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To: comic@superkids.com
Subject:  And you thought you had a bad day...

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* Surprised while burgling a house in Antwerp, Belgium, a thief fled out
the back door, clambered over a nine-foot wall, dropped down and found
himself in the city prison.

* In 1976 a twenty-two-year-old Irishman, Bob Finnegan, was crossing the
busy Falls Road in Belfast, when he was struck by a taxi and flung over
its roof. The taxi drove away and, as Finnegan lay stunned in the road,
another car ran into him, rolling him into the gutter. It too drove on.
As a knot of gawkers gathered to examine the magnetic Irishman, a
delivery van plowed through the crowd, leaving in its wake three injured
bystanders and an even more battered Bob Finnegan. When a fourth vehicle
came along, the crowd wisely scattered and only one person was hit-Bob
Finnegan. In the space of two minutes Finnegan suffered a fractured
skull, broken pelvis, broken leg, and other assorted injuries. Hospital
officials said he would recover.

* While motorcycling through the Hungarian countryside, Cristo Falatti
came up to a railway line just as the crossing gates were coming down.
While he sat idling, he was joined by a farmer with a goat, which the
farmer tethered to the crossing gate. A few moments later a horse and
cart drew up behind Falatti, followed in short order by a man in a
sports car. When the train roared through the crossing, the horse
startled and bit Falatti on the arm. Not a man to be trifled with,
Falatti responded by punching the horse in the head.
In consequence the horse's owner jumped down from his cart and began
scuffling with the motorcyclist. The horse, which was not up to this
sort of excitement, backed away briskly, smashing the cart into the
sports- car. At this, the sports-car driver leaped out of his car and
joined the fray. The farmer came forward to try to pacify the three
flailing men. As he did so, the crossing gates rose and his goat was
strangled. At last report, the insurance companies were still trying to
sort out the claims.

* Two West German motorists had an all-too-literal head-on collision in
heavy fog near the small town of Guetersloh. Each was guiding his car at
a snail's pace near the center of the road. At the moment of impact
their heads were both out of the windows when they smacked together.
Both men were hospitalized with severe head injuries. Their cars weren't
scratched.

* In a classic case of one thing leading to another, seven men aged
eighteen to twenty-nine received jail sentences of three to four years
in Kingston-on-Thames, England, in 1979 after a fight that started when
one of the men threw a French fry at another while they stood waiting
for a train.

* Hitting on the novel idea that he could end his wife's incessant
nagging by giving her a good scare, Hungarian Jake Fen built an
elaborate harness to make it look as if he had hanged himself. When his
wife came home and saw him she fainted. Hearing a disturbance a neighbor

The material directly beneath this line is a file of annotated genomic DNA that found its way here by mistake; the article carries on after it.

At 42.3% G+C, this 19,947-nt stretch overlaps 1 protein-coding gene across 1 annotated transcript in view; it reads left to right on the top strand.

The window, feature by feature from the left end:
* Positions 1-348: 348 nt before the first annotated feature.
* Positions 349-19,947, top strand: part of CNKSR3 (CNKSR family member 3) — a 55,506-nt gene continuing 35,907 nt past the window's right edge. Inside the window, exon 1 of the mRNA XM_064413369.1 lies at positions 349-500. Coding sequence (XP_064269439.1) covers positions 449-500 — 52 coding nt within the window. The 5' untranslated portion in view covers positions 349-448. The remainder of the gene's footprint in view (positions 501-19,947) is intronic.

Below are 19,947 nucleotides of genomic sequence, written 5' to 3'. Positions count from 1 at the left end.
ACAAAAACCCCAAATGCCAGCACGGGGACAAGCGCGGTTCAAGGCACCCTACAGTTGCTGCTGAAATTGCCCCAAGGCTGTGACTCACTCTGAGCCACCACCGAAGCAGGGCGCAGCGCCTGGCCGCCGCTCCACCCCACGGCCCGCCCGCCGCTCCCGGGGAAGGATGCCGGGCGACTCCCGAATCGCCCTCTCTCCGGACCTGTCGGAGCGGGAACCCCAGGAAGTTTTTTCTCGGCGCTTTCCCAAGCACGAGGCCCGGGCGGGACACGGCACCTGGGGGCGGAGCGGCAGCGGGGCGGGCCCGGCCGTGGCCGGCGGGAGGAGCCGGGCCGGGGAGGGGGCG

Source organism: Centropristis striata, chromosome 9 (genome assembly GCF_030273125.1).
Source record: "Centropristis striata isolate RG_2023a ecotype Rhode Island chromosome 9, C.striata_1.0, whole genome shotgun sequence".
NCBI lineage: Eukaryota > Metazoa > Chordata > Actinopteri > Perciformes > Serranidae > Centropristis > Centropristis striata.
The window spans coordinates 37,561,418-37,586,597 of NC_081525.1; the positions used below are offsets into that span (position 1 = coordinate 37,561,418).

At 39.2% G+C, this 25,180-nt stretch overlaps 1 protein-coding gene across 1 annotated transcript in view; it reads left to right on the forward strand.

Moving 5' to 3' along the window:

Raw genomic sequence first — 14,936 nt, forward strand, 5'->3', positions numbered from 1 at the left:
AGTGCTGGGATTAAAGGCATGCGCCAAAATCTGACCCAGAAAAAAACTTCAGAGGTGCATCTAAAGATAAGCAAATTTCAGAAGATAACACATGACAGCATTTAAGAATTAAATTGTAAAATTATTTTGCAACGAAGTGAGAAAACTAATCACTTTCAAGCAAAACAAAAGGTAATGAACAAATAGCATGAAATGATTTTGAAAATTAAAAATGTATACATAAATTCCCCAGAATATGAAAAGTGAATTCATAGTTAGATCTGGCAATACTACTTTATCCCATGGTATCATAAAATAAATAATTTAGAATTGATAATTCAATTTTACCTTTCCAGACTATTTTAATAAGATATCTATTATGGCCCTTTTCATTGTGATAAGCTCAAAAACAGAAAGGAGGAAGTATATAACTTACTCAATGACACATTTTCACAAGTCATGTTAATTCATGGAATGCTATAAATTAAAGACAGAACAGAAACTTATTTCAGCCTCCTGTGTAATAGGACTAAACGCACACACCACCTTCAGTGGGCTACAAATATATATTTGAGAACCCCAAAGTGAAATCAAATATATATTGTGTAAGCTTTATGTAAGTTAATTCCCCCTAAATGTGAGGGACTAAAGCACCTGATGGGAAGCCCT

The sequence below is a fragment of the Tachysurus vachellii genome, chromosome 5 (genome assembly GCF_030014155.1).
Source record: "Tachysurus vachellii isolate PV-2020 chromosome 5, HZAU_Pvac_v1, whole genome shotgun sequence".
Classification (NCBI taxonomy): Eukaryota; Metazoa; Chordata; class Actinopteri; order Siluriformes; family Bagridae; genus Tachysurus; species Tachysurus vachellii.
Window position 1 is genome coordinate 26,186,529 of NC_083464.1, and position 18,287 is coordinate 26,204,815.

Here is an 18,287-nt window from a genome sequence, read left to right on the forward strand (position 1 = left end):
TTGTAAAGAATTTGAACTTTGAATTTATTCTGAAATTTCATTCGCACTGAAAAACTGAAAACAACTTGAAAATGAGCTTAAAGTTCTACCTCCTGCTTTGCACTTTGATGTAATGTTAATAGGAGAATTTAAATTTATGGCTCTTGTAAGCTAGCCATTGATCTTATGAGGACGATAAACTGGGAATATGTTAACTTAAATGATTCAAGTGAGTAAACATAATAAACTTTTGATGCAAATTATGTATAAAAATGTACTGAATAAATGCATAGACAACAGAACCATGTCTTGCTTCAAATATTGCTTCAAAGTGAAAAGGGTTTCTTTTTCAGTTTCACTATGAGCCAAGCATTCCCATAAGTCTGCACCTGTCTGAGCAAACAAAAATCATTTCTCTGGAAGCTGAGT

came over and, finding what she thought were two corpses, seized the
opportunity to loot the place. As she was leaving the room, her arms
laden, the outraged and suspended Mr. Fen kicked her stoutly in the
backside. This so surprised the lady that she dropped dead of a heart
attack. Happily, Mr. Fen was acquitted of manslaughter and he and his
wife were reconciled.

* An unidentified English woman, according to the London Sunday
Express was climbing into the bathtub one afternoon when she remembered
she had left some muffins in the oven. Naked, she dashed downstairs and
was removing the muffins when she heard a noise at the door. Thinking it
was the baker, and knowing he would come in and leave a loaf of bread on
the kitchen table if she didn't answer his knock, the woman darted into
the broom cupboard. A few moments later she heard the back door open
and, to her eternal mortification, the sound of footsteps coming toward
the cupboard. It was the man from the gas company, come to read the
meter. "Oh," stammered the woman, "I was expecting the baker." The gas
man blinked, excused himself and departed.

* A fierce gust of wind blew 45-year-old Vittorio Luise's car into a
river near Naples, Italy, in 1983. He managed to break a window, climb
out and swim to shore -- where a tree blew over and killed him.

* Mike Stewart, 31, of Dallas was filming a movie in 1983 on the dangers
of low-level bridges when the truck he was standing on passed under a
low-level bridge -- killing him.

* Walter Hallas, a 26-year-old store clerk in Leeds, England, was so
afraid of dentists that in 1979 he asked a fellow worker to try to cure
his toothache by punching him in the jaw. The punch caused
Hallas to fall down, hitting his head, and he died of a fractured skull.

* George Schwartz, owner of a factory in Providence, R.I., narrowly
escaped death when a 1983 blast flattened his factory except for one
wall. After treatment for minor injuries, he returned to the scene to
search for files. The remaining wall then collapsed on him, killing him.

* Depressed since he could not find a job, 42-year-old Romolo
Ribolla sat in his kitchen near Pisa, Italy, with a gun in his hand
threatening to kill himself in 1981. His wife pleaded for him not to do
it, and after about an hour he burst into tears and threw the gun to the
floor. It went off and killed his wife.

* In 1983, a Mrs. Carson of Lake Kushaqua, N.Y., was laid out in her
coffin, presumed dead of heart disease. As mourners watched, she
suddenly sat up. Her daughter dropped dead of fright.

* A man hit by a car in New York in 1977 got up uninjured, but lay back
down in front of the car when a bystander told him to pretend he was
hurt so he could collect insurance money. The car rolled forward and
crushed him to death.


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